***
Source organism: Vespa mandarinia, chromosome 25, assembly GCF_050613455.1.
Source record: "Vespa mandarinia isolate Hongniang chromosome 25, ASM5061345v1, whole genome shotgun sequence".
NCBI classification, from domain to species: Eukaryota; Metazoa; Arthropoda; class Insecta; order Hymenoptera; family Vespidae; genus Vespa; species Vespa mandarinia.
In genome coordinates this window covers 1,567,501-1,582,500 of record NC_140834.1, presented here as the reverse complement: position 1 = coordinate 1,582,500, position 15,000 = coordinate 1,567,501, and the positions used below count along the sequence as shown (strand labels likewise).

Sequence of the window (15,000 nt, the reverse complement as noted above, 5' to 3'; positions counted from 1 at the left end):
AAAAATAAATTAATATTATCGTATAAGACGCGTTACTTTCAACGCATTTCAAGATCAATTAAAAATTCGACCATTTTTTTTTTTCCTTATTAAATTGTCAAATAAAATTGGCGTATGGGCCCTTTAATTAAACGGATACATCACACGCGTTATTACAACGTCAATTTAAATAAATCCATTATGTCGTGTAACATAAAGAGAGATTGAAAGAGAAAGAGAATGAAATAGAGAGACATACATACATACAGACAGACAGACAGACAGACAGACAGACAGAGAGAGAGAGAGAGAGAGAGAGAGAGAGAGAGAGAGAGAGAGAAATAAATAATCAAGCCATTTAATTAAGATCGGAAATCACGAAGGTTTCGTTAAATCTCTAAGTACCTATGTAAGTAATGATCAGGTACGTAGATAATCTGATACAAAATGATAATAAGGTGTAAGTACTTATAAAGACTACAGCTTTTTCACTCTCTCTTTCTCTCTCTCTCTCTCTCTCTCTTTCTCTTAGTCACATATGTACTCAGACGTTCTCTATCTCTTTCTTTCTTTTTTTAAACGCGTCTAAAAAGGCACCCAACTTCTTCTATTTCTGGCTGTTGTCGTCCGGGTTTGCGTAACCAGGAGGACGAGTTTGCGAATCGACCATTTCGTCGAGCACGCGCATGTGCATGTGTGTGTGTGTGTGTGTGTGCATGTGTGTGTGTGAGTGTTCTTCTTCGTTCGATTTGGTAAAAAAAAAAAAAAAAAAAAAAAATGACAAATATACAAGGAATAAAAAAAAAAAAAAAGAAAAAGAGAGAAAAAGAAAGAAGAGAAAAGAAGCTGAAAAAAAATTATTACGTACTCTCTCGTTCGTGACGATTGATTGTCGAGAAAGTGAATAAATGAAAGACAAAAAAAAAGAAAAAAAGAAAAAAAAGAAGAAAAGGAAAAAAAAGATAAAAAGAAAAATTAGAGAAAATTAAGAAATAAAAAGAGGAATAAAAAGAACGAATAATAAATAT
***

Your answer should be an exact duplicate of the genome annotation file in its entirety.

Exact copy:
Source organism: Vespa mandarinia, chromosome 25, assembly GCF_050613455.1.
Source record: "Vespa mandarinia isolate Hongniang chromosome 25, ASM5061345v1, whole genome shotgun sequence".
NCBI classification, from domain to species: Eukaryota; Metazoa; Arthropoda; class Insecta; order Hymenoptera; family Vespidae; genus Vespa; species Vespa mandarinia.
In genome coordinates this window covers 1,567,501-1,582,500 of record NC_140834.1, presented here as the reverse complement: position 1 = coordinate 1,582,500, position 15,000 = coordinate 1,567,501, and the positions used below count along the sequence as shown (strand labels likewise).

Sequence of the window (15,000 nt, the reverse complement as noted above, 5' to 3'; positions counted from 1 at the left end):
AAAAATAAATTAATATTATCGTATAAGACGCGTTACTTTCAACGCATTTCAAGATCAATTAAAAATTCGACCATTTTTTTTTTTCCTTATTAAATTGTCAAATAAAATTGGCGTATGGGCCCTTTAATTAAACGGATACATCACACGCGTTATTACAACGTCAATTTAAATAAATCCATTATGTCGTGTAACATAAAGAGAGATTGAAAGAGAAAGAGAATGAAATAGAGAGACATACATACATACAGACAGACAGACAGACAGACAGACAGACAGAGAGAGAGAGAGAGAGAGAGAGAGAGAGAGAGAGAGAGAGAGAAATAAATAATCAAGCCATTTAATTAAGATCGGAAATCACGAAGGTTTCGTTAAATCTCTAAGTACCTATGTAAGTAATGATCAGGTACGTAGATAATCTGATACAAAATGATAATAAGGTGTAAGTACTTATAAAGACTACAGCTTTTTCACTCTCTCTTTCTCTCTCTCTCTCTCTCTCTCTTTCTCTTAGTCACATATGTACTCAGACGTTCTCTATCTCTTTCTTTCTTTTTTTAAACGCGTCTAAAAAGGCACCCAACTTCTTCTATTTCTGGCTGTTGTCGTCCGGGTTTGCGTAACCAGGAGGACGAGTTTGCGAATCGACCATTTCGTCGAGCACGCGCATGTGCATGTGTGTGTGTGTGTGTGTGTGCATGTGTGTGTGTGAGTGTTCTTCTTCGTTCGATTTGGTAAAAAAAAAAAAAAAAAAAAAAAATGACAAATATACAAGGAATAAAAAAAAAAAAAAAGAAAAAGAGAGAAAAAGAAAGAAGAGAAAAGAAGCTGAAAAAAAATTATTACGTACTCTCTCGTTCGTGACGATTGATTGTCGAGAAAGTGAATAAATGAAAGACAAAAAAAAAGAAAAAAAGAAAAAAAAGAAGAAAAGGAAAAAAAAGATAAAAAGAAAAATTAGAGAAAATTAAGAAATAAAAAGAGGAATAAAAAGAACGAATAATAAATAT